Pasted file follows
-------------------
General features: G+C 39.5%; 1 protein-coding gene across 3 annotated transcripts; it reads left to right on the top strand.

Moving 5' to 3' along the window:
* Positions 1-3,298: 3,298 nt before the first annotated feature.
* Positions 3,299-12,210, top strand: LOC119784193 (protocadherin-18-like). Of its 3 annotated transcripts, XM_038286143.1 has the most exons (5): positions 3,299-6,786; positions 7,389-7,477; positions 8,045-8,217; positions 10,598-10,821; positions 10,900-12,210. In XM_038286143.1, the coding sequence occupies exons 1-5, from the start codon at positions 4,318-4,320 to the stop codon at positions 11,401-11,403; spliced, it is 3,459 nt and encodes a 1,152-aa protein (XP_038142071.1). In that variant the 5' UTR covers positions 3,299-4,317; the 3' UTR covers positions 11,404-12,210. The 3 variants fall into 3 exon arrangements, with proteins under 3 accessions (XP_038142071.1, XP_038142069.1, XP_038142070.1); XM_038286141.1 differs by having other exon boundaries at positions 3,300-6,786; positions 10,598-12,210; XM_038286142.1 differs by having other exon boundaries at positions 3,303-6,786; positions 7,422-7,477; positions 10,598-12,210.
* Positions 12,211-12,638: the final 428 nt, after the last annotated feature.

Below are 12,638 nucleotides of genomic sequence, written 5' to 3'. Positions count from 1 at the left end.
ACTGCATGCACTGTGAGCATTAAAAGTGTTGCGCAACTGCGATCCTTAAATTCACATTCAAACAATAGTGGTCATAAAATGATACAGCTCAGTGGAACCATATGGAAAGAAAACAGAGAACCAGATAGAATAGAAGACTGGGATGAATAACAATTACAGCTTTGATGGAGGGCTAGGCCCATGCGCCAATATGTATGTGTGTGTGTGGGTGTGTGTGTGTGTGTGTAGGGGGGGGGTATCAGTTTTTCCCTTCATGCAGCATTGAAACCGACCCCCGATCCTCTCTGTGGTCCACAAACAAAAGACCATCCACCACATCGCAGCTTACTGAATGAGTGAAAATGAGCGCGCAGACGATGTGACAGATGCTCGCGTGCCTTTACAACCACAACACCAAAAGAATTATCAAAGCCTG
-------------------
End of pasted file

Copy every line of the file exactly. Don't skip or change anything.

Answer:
General features: G+C 39.5%; 1 protein-coding gene across 3 annotated transcripts; it reads left to right on the top strand.

Moving 5' to 3' along the window:
* Positions 1-3,298: 3,298 nt before the first annotated feature.
* Positions 3,299-12,210, top strand: LOC119784193 (protocadherin-18-like). Of its 3 annotated transcripts, XM_038286143.1 has the most exons (5): positions 3,299-6,786; positions 7,389-7,477; positions 8,045-8,217; positions 10,598-10,821; positions 10,900-12,210. In XM_038286143.1, the coding sequence occupies exons 1-5, from the start codon at positions 4,318-4,320 to the stop codon at positions 11,401-11,403; spliced, it is 3,459 nt and encodes a 1,152-aa protein (XP_038142071.1). In that variant the 5' UTR covers positions 3,299-4,317; the 3' UTR covers positions 11,404-12,210. The 3 variants fall into 3 exon arrangements, with proteins under 3 accessions (XP_038142071.1, XP_038142069.1, XP_038142070.1); XM_038286141.1 differs by having other exon boundaries at positions 3,300-6,786; positions 10,598-12,210; XM_038286142.1 differs by having other exon boundaries at positions 3,303-6,786; positions 7,422-7,477; positions 10,598-12,210.
* Positions 12,211-12,638: the final 428 nt, after the last annotated feature.

Below are 12,638 nucleotides of genomic sequence, written 5' to 3'. Positions count from 1 at the left end.
ACTGCATGCACTGTGAGCATTAAAAGTGTTGCGCAACTGCGATCCTTAAATTCACATTCAAACAATAGTGGTCATAAAATGATACAGCTCAGTGGAACCATATGGAAAGAAAACAGAGAACCAGATAGAATAGAAGACTGGGATGAATAACAATTACAGCTTTGATGGAGGGCTAGGCCCATGCGCCAATATGTATGTGTGTGTGTGGGTGTGTGTGTGTGTGTGTAGGGGGGGGGTATCAGTTTTTCCCTTCATGCAGCATTGAAACCGACCCCCGATCCTCTCTGTGGTCCACAAACAAAAGACCATCCACCACATCGCAGCTTACTGAATGAGTGAAAATGAGCGCGCAGACGATGTGACAGATGCTCGCGTGCCTTTACAACCACAACACCAAAAGAATTATCAAAGCCTG